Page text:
Utah Wildlife Board makes changes for prairie dog, black bear hunting

SALT LAKE CITY – During a public hearing on Tuesday, December 3, the Utah Wildlife Board authorized several revisions to the laws governing Utah prairie dogs, which would take effect if the animals were delisted under the Endangered Species Act (ESA), as well as some adjustments to bear hunting and furbearer seasons.

The Utah prairie dog has been protected under the ESA since 1973. There are three different kinds of prairie dogs in Utah, but the Utah prairie dogs are exclusive to the state’s southwest.

The Utah Division of Wildlife Resources performs surveys each spring to figure out the population of Utah prairie dogs in addition to other conservation initiatives. Utah prairie dog populations have been roughly three times higher in each of the last three years than they were in 1971. The population of the Utah prairie dog has been constant or growing over the past three decades, according to long-term data. The DWR contends that the Utah prairie dog should be delisted from the federal list of threatened and endangered species and removed from the ESA.

The Utah Prairie Dog Conservation Strategy, which will remain in effect for the foreseeable future with reevaluations, will guide how the DWR manages prairie dogs. During its meeting on Tuesday, the Utah Wildlife Board authorized various rules and amendments for the management of prairie dogs, which would take effect once they are delisted.

“The plan will continue to manage the population through ongoing monitoring while also helping to address concerns and conflicts with private landowners due to possible damage,” DWR Mammal Conservation Coordinator Kim Hersey said. “Some of the approved changes to the current rule allow the taking of prairie dogs in situations where there are conflicts while maintaining a healthy population and ongoing conservation efforts. These approved changes will go into effect if the Utah prairie dog is delisted and will allow for regulated control for prairie dogs that are causing damage for private landowners.”

In addition to reviewing the laws governing prairie dogs, the Wildlife Board made changes to the Utah black bear management plan. The year 2023 marks the start of the second year of a three-year recommended cycle for black bear hunting. As a result, the DWR did not suggest altering the allotted number of permits or the black bear harvest goals for the seasons of 2023.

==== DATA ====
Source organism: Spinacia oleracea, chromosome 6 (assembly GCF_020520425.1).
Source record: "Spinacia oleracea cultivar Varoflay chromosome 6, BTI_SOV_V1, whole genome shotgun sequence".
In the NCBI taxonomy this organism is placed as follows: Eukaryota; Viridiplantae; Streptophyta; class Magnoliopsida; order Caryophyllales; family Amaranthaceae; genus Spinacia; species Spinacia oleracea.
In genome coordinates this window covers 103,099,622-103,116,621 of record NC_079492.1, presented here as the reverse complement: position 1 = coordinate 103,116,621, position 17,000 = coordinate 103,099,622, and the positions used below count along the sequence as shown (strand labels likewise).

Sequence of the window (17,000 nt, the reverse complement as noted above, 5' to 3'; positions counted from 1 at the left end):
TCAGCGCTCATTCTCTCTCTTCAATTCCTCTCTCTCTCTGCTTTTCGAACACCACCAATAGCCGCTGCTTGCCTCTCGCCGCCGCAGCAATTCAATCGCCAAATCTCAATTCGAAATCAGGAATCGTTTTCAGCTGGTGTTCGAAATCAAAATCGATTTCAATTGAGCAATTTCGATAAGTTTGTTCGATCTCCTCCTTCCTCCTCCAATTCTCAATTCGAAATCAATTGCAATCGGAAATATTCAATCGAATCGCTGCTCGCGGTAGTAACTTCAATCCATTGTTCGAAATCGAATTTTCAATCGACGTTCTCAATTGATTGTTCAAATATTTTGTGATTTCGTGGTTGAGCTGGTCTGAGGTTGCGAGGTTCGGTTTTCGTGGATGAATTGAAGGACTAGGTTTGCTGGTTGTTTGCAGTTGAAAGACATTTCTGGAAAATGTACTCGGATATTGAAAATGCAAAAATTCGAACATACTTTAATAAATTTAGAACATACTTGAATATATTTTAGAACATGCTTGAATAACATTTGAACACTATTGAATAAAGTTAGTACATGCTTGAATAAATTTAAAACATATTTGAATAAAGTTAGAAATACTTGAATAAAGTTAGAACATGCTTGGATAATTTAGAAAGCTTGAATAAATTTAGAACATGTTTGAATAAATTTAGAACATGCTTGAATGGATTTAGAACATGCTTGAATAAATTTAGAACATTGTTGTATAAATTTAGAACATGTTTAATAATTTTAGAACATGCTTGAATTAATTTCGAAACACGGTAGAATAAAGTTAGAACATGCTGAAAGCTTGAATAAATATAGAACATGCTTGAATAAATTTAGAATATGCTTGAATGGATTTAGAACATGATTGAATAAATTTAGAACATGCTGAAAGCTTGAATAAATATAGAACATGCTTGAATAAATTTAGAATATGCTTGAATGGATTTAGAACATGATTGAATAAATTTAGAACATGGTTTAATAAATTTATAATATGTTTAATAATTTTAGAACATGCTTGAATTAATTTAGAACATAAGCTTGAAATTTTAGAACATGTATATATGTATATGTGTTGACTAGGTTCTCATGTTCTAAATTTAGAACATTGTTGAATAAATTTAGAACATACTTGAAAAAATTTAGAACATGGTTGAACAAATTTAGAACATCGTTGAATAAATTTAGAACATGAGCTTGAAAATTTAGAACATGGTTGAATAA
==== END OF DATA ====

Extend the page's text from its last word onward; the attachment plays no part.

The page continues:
The Utah Black Bear Management Plan, however, was due to expire later this year, so the DWR assembled a committee of different stakeholders and groups to assist in making suggestions to revise the management plan.

A few changes to the black bear management plan were approved by the wildlife board, including giving the district biologist more flexibility to take into account bear populations on surrounding hunting units.

The board also approved some additional rule changes regarding bear hunting, including:

  • Continuing to require the mandatory orientation course for all applicants in 2023 and requesting the DWR to update it with additional educational components by 2024.

  • Require the DWR to review and update the bear pursuit rules.

  • Allowing a hunter with a valid bait permit to hunt over another hunter’s bait site, with written permission from the person who originally established the bait site.

  • Prohibiting the use of chocolate or cocoa as bait, since chocolate/cocoa can be toxic to animals.

  • Requiring bait sites to comply with all DWR rules, but that the DWR will not review locations and approve them before a certificate of registration is issued.

The board also approved a few changes to the season dates for using hounds for hunting bears and season dates for using bait. The fall bait season was eliminated, so it wouldn’t overlap with hound seasons, as it’s illegal to use both bait and hounds at the same time during a bear hunt. The only season that would allow bait would be the spring season, which runs from May 30 to June 30, 2023.

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